Silent Witness – Chapter 8

MOOD and TONE:

You will need to read the entire chapter to complete this exercise today- some students may need to spend a good part of the lesson reading 🙂

MOOD refers to the atmosphere (or feelings) created in a passage of writing. Words that might describe the “Mood” of the passage are: threatening, restful, nostalgic, peaceful, chaotic, joyful or jubilant, sad or melancholic…etc.

TONE refers to the attitude of the writer (in our case, the narrator) towards what is happening in the passage. Words that might describe the “Tone” of the passage are: humorous, angry, witty, direct, positive, sensitive, nervous or hesitant, questioning, unconcerned…etc.

Here is a site that lists a number of words to describe MOOD and TONE:

LIST OF TONE AND MOOD WORDS

It is important to understand, that the MOOD (atmosphere created) and TONE of the passage (the attitude of the writer towards what is happening) are created through:

  1. The word choice
  2. The language techniques used (I have posted a handout as a quick reference for language techniques)
  3. The sentence structure/syntax

TASK:

Choose TWO of the following passages from Chapter 8 and describe the MOOD and TONE in each passage. Also, explain how this MOOD and TONE was created. I.e. Reference any word choice, language techniques used, or sentence structure chosen.

“I stared at the mountain rising over me. Empty. It was a pointless thing to have done – climb up it, across it, and down it. Stupid! It looked perfect; so clean and untouched, and we had changed nothing, It was beautiful, immaculate, but it left me empty. I had been on it too long, and it had taken everything.” Page 117

“I looked back up the face and marked the descent we had taken during the lowerings in a plumb straight line down to where I stood. I felt cheated. The very means by which we had managed to rescue ourselves had caused the accident. I remember the mounting excitement I had felt as we had progressed smoothly down the mountain. I had been proud of what we had managed. It had worked so well – and all Joe’s pain, all his digging, and fighting, had simply speeded the inevitable accident on the cliff.” Page 118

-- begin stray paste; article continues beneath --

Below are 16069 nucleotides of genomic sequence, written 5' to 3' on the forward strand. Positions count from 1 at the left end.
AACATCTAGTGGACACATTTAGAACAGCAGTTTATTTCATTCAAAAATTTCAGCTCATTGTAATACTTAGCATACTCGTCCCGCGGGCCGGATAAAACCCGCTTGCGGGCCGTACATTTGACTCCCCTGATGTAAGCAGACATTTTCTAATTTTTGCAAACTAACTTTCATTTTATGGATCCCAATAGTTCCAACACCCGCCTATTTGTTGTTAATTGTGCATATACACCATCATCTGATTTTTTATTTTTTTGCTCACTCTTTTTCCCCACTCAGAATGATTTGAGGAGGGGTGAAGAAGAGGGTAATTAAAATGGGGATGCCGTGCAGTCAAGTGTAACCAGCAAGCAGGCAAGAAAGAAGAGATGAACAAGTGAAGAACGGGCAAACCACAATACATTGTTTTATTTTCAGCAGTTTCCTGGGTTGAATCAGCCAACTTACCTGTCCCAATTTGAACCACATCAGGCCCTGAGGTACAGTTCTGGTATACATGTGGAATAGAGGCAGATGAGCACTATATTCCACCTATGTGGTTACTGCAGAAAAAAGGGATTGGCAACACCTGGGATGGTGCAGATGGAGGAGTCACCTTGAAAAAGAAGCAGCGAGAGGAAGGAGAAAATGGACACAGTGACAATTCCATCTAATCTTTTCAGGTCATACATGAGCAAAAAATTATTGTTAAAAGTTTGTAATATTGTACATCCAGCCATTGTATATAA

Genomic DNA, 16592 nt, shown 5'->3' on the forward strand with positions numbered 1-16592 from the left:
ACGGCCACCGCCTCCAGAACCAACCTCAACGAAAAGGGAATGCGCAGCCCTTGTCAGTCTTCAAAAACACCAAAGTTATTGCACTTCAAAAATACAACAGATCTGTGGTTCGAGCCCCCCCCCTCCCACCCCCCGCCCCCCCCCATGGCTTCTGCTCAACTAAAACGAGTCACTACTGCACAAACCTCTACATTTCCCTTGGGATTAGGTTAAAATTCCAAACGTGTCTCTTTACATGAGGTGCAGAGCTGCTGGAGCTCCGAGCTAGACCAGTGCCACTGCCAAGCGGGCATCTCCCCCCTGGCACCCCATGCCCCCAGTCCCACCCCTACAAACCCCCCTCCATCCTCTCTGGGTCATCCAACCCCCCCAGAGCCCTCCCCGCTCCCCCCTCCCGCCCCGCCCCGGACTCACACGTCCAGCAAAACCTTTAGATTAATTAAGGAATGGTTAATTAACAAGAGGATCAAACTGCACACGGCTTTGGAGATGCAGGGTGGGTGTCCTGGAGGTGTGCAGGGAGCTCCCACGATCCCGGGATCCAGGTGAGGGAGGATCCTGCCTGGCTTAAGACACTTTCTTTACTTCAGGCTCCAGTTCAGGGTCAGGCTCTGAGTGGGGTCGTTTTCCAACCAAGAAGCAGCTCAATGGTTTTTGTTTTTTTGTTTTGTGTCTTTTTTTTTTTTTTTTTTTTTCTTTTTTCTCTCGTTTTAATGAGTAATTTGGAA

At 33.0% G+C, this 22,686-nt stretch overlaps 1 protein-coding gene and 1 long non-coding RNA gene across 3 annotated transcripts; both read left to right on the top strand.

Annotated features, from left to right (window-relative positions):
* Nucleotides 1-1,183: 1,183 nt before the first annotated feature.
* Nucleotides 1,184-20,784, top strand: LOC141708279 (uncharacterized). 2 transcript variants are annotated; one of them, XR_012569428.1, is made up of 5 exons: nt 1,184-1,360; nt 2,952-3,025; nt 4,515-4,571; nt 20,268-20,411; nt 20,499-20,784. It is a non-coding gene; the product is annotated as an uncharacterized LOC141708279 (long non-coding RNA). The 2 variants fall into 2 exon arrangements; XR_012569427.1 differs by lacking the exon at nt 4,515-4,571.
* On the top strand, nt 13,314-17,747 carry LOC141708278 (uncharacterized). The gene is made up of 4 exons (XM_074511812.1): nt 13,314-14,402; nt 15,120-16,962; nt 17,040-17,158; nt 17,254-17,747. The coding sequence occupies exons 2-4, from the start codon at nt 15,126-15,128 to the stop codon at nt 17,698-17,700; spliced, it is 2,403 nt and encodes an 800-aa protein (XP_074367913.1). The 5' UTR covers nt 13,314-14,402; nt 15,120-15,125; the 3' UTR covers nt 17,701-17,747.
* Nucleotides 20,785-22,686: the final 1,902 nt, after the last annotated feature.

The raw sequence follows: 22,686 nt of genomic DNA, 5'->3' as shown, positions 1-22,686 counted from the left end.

“If I hadn’t cut the rope I would have certainly died. Looking at the cliff, I knew there would be no surviving such a fall. Yet, having saved myself, I was now going to return home and tell people a story that a few would ever believe. No one cuts the rope! It could never be that bad! Why didn’t you do this, or try that? I could hear the questions, and see the doubts in the eyes even of those who accepted my story. It was bizarre, and it was cruel. I had been on to a loser from the moment he broke his leg, and nothing could have changed it.” Page 121

“This place was ageless and lifeless. A mass of snow, and ice, and rock slowly moving upwards; freezing, thawing, cracking asunder, always chasing with the passing of centuries. What a silly thing to pit oneself against!” Page 121

“The first feelings of panic built up as I stared wildly from one crevasse to another. Had we gone above or below that one? Or was it that lower one? I couldn’t remember. The harder I tried the more confused I became, and eventually I was weaving a contorted and terrifying path, unsure of where I was heading.” Page 123

“Instead there was a slow ache inside, a growing sense of loss and sorrow. This is what it had all come down to – standing alone, amid the mountain debris thinking of the waste and the pity. I thought of saying a quiet farewell as I turned to leave, but in the end, didn’t. He had gone for good. The steady surge of the glacier would take him down to the valleys in the coming years, but by then he would have become a casual memory. Already, it seemed, I was beginning to forget him.” Page 124

“It was a lonely place to rest. In the huge chaos of the moraines, I had sat down to rest at the one spot where I would be reminded. We and sat in the same spot six days earlier. All our keen excitement, and the healthy strong feel in our bodies, had become an empty memory.” Page 125

This work is due for our next lesson (Wednesday, next week).

Have a wonderful Easter and thank you for your work this week!

Posted by Jo Waide

Teacher of English at Mount Aspiring College, Wanaka, New Zealand.

Leave a Reply

Follow

Get every new post delivered to your Inbox

Join other followers: